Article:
David McRaney’s book on how people can be persuaded to change their minds came out to impressive reviews and good sales.
Although for understandable reasons the subtitle emphasises “new” science, the story it tells about why we stick to certain beliefs and why a list of facts is at best intermittently a good way of changing minds is one that has been familiar for quite a few years now.
But McRaney tells the story well. Sections such as those digging into the members of the Westboro Baptist Church provide plenty of relevant human interest stories to bring to life the theories.
There are two main themes that run through it. One is that persuasion is best done when you respect people and listen to them (echoing the views I like quoting from Abraham Lincoln). The other is that people’s views are often rooted in their identity as a member of a group (a point made too in 2018’s The Elephant in the Brain).* The risk of losing status in, or membership of, that group if you change your views holds people back from doing so. It means that, for example, providing people with a new alternative group to belong to can be important in persuasion.
The implication of these is that, as Tom Stafford has put it, “the answer to ‘how do minds change?’ is ‘by themselves” (with side-helpings of ‘usually slowly’ and ‘by small increments’). The groups that have had some success with changing opinions … focus more on creating rapport and connecting issues to personal experience than on delivering facts or reasons … Each of us should have the humility to recognise that the best we can do is create fertile circumstances for other people to explore an issue.”
The book touches on the technique of ‘deep canvassing’ – that is, having longer conversations with people face-to-face. Deep canvassing’s reputation took an early knock with the withdrawal of a high-profile piece of research. But further research since restored its apparent efficacy.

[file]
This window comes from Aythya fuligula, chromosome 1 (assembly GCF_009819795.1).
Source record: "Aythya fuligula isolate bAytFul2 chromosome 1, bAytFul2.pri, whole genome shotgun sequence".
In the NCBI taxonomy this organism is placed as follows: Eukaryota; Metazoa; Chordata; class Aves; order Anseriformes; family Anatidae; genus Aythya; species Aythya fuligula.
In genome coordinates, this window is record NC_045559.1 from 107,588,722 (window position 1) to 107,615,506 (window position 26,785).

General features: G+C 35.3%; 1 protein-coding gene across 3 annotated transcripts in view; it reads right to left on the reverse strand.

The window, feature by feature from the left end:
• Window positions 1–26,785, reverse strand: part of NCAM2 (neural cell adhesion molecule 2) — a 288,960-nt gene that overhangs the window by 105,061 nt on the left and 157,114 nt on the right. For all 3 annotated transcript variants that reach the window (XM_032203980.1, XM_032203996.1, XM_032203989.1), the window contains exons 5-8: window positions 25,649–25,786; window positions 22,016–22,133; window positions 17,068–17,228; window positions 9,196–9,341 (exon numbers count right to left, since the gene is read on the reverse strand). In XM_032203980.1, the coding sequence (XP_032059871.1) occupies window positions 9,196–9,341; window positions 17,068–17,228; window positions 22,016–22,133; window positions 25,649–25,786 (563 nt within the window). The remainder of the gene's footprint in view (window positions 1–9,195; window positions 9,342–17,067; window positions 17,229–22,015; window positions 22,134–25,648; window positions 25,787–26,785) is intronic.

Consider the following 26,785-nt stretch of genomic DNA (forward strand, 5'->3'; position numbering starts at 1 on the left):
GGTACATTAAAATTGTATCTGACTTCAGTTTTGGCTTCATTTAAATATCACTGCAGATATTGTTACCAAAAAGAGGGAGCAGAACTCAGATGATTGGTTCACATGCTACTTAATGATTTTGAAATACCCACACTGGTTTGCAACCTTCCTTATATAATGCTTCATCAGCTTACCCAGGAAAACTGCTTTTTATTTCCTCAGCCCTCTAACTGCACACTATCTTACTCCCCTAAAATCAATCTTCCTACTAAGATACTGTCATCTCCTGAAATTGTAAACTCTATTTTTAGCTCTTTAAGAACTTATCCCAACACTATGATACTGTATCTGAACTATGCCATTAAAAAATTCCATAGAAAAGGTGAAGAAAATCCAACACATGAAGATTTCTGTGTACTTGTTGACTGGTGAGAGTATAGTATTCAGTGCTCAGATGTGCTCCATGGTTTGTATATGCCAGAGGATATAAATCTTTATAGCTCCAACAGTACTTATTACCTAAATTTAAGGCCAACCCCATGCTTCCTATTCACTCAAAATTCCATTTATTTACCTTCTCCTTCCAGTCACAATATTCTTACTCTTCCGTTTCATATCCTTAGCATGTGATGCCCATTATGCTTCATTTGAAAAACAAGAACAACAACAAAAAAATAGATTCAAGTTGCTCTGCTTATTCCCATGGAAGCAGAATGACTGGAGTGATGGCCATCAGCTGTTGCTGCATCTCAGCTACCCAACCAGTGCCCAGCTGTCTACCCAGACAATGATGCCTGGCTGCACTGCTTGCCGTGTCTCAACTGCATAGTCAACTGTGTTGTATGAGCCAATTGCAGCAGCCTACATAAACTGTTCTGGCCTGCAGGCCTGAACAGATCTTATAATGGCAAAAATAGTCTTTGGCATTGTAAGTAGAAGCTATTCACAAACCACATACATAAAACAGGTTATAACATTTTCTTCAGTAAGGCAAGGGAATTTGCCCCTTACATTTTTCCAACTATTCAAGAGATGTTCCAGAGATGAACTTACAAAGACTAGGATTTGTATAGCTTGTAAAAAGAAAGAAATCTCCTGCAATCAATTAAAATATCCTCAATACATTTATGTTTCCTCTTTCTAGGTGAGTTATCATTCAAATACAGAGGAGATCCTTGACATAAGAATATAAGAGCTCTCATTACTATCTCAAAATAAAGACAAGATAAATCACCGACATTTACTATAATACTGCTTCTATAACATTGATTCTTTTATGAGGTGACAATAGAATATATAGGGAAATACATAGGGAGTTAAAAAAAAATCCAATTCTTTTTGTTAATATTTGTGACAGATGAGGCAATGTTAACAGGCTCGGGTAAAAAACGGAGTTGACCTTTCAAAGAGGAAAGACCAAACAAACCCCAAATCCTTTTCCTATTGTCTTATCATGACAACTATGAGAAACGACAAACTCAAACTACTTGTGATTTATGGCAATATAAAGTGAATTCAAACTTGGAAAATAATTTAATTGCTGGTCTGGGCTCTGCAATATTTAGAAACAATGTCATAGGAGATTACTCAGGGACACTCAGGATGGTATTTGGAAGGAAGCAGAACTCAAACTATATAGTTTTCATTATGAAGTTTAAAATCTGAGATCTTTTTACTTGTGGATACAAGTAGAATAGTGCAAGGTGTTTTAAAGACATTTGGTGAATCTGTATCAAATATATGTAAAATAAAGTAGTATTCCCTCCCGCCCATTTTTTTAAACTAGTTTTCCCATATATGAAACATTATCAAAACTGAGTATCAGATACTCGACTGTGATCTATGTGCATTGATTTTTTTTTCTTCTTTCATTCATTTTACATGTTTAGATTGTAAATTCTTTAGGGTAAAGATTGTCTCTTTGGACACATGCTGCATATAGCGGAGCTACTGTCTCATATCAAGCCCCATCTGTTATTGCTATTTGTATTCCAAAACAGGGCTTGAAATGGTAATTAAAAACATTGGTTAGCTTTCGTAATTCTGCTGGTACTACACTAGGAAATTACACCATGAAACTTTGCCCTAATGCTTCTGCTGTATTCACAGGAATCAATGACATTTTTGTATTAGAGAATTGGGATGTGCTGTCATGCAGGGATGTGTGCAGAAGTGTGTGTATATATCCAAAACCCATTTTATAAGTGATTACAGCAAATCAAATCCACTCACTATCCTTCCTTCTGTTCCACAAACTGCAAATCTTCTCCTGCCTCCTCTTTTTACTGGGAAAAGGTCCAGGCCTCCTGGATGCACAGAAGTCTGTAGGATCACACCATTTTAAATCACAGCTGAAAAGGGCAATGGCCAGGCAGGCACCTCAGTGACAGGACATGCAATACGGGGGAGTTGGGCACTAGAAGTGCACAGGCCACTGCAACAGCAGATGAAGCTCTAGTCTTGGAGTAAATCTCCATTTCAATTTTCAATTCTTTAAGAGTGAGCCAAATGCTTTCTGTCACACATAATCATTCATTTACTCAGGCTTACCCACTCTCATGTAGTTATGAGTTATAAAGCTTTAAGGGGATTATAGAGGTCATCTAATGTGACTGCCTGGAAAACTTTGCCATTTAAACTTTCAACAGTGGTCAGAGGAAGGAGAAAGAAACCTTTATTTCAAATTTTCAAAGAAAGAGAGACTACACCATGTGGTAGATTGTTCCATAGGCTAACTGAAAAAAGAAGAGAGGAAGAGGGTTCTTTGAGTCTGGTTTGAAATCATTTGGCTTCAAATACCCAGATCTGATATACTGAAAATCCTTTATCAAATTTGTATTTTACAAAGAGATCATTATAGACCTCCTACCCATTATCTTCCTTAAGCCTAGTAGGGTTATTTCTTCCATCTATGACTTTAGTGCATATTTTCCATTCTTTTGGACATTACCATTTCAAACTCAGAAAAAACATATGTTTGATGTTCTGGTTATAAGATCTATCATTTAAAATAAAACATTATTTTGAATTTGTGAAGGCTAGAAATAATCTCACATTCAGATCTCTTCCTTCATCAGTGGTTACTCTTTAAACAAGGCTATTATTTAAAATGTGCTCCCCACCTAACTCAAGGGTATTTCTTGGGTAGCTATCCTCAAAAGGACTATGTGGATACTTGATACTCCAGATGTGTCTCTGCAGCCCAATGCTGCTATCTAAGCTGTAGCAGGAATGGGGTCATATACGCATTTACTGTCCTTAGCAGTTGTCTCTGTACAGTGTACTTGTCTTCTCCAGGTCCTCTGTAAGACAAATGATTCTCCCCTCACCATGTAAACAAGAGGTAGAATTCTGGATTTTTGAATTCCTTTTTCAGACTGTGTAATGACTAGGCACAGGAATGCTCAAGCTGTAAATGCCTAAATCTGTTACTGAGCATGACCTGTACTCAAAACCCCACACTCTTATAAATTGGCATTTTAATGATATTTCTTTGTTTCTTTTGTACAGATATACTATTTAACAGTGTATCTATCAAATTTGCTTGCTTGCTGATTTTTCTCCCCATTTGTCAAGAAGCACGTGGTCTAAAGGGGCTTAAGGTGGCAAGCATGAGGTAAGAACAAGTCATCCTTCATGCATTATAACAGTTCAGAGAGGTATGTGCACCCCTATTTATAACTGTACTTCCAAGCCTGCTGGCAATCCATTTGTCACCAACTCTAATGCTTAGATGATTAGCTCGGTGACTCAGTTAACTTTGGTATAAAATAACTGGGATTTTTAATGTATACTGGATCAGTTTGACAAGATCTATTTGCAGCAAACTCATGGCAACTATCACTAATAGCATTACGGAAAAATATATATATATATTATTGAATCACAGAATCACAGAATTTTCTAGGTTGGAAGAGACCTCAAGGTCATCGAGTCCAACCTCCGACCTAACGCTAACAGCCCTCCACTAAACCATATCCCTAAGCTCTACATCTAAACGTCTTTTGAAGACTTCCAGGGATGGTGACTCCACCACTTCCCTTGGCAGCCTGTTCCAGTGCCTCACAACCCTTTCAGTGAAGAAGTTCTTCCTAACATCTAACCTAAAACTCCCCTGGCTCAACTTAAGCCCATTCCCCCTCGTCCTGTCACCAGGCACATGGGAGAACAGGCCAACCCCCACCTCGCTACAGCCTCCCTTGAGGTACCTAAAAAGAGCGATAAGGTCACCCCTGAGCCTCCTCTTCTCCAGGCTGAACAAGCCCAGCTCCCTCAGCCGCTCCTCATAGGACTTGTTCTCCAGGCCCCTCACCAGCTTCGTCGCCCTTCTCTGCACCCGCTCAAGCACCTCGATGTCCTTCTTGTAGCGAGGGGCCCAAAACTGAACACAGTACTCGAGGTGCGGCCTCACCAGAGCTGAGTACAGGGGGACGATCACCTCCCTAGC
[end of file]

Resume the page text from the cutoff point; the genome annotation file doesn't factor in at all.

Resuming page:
However, when I’ve put my election campaign hat on and crunched the numbers, I’m much less persuaded. The key election case study shows that it took 33 completed ‘long ‘deep canvassing’ conversations to reduce the opponent’s vote tally by 1 vote. For winning elections, that’s a very inefficient tool even if the ability to use such conversations to change people’s views on deeply held topics related to their personal values tells us useful things about how people’s minds can change.
A story in the book (inadvertently?) backs up the inefficiency of deep canvassing. David McRaney tells how he spent an hour talking with a Flat Earther. He only gets into the very early stages of persuading them to change their mind. As a persuasion tool in low volume, high impact contexts – such as dealing with people susceptible to recruitment by terrorists – that could be a valuable process. Much less so for election campaigning.
No book can be complete, of course. Two areas that get little attention are how people hang on to particular views even in defiance of their group or tribal norms and what happens when someone uses the same persuasion techniques to try to undo a change in someone’s mind. The book is about attempts to persuade individuals rather than about how individuals react when caught between camps on either side using similar techniques to try to pull them in opposite directions. (The Westboro Church section is a partial exception to that, but the efforts of those trying to stop people leaving the church get little of this sort of analysis.)
For those most interested in political campaigning in particular, that’s a notable omission. But it doesn’t stop the book being a useful guide.
Here’s the author giving a short introduction to what his book is about:
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